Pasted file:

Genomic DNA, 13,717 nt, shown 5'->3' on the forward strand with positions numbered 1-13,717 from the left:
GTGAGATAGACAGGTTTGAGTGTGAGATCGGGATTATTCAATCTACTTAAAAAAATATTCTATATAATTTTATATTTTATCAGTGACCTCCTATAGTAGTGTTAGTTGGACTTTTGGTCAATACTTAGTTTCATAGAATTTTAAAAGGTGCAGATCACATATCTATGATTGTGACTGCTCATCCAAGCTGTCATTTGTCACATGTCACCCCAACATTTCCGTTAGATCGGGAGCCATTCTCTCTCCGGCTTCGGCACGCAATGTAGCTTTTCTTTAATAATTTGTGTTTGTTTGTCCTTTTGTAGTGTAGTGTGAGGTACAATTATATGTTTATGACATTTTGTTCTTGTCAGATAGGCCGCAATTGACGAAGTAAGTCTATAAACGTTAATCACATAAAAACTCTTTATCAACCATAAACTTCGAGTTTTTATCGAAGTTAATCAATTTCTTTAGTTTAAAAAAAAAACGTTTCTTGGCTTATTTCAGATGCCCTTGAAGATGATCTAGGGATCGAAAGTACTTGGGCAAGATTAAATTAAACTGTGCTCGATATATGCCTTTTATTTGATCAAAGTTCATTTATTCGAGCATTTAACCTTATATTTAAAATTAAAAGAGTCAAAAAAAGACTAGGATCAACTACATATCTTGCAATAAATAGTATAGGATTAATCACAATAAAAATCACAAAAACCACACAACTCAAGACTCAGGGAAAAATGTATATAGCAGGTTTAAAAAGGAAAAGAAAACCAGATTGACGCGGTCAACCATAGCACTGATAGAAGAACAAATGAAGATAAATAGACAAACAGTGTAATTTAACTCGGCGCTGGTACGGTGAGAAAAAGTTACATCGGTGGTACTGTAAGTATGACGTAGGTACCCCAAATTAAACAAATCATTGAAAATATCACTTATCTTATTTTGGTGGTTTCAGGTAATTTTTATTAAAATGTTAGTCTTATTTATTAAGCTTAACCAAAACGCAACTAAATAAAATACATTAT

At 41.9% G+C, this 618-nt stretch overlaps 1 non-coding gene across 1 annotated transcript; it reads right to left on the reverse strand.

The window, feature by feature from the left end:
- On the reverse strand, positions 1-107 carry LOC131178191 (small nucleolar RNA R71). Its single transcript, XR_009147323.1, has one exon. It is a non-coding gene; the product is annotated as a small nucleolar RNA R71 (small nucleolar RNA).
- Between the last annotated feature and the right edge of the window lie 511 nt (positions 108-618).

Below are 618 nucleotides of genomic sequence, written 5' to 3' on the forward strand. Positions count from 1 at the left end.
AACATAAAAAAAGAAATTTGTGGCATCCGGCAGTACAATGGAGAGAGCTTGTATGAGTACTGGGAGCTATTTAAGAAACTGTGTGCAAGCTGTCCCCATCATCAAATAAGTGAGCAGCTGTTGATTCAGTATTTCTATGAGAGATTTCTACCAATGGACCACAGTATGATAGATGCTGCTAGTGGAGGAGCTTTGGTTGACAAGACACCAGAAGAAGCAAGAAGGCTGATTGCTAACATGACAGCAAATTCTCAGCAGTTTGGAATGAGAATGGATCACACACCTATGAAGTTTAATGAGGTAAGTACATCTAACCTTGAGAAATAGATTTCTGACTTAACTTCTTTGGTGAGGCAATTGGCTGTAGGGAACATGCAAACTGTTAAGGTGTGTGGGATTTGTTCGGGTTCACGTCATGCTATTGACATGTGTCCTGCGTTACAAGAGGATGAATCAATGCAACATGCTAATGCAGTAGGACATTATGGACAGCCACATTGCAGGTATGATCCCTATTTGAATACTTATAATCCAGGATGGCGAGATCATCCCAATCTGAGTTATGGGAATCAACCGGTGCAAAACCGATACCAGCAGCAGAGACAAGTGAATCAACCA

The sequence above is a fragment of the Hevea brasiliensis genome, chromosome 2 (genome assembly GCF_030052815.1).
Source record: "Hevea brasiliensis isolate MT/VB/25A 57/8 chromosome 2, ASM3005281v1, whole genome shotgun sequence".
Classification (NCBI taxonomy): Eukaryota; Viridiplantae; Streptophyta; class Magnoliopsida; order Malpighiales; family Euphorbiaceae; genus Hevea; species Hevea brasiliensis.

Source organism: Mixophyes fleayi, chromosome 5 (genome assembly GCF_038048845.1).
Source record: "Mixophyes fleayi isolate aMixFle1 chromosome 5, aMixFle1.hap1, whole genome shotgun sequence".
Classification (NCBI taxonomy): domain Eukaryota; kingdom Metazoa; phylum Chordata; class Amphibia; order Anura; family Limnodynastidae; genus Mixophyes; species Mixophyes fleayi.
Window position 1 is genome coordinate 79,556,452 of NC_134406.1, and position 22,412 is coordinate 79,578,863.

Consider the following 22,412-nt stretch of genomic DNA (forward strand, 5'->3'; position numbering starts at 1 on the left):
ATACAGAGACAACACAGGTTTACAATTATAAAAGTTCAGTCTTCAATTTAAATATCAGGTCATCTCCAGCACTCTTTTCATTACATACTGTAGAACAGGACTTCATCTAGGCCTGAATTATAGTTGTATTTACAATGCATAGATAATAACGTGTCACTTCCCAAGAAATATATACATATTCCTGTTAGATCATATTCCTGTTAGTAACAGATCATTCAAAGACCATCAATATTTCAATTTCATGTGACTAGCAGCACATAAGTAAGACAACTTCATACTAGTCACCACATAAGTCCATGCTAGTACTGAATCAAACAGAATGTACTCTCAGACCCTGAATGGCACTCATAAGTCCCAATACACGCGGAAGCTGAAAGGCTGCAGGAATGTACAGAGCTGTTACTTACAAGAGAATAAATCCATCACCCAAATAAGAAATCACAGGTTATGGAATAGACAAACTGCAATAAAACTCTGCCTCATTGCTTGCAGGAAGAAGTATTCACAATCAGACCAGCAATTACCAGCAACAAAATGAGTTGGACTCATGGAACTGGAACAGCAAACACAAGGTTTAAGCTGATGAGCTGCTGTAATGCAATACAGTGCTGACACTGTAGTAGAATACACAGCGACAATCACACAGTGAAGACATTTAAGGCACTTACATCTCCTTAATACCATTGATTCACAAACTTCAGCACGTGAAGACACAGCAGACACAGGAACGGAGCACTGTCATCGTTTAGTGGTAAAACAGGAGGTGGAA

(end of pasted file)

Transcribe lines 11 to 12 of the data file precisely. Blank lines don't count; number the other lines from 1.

Classification (NCBI taxonomy): Eukaryota; Viridiplantae; Streptophyta; class Magnoliopsida; order Malpighiales; family Euphorbiaceae; genus Hevea; species Hevea brasiliensis.

Source organism: Mixophyes fleayi, chromosome 5 (genome assembly GCF_038048845.1).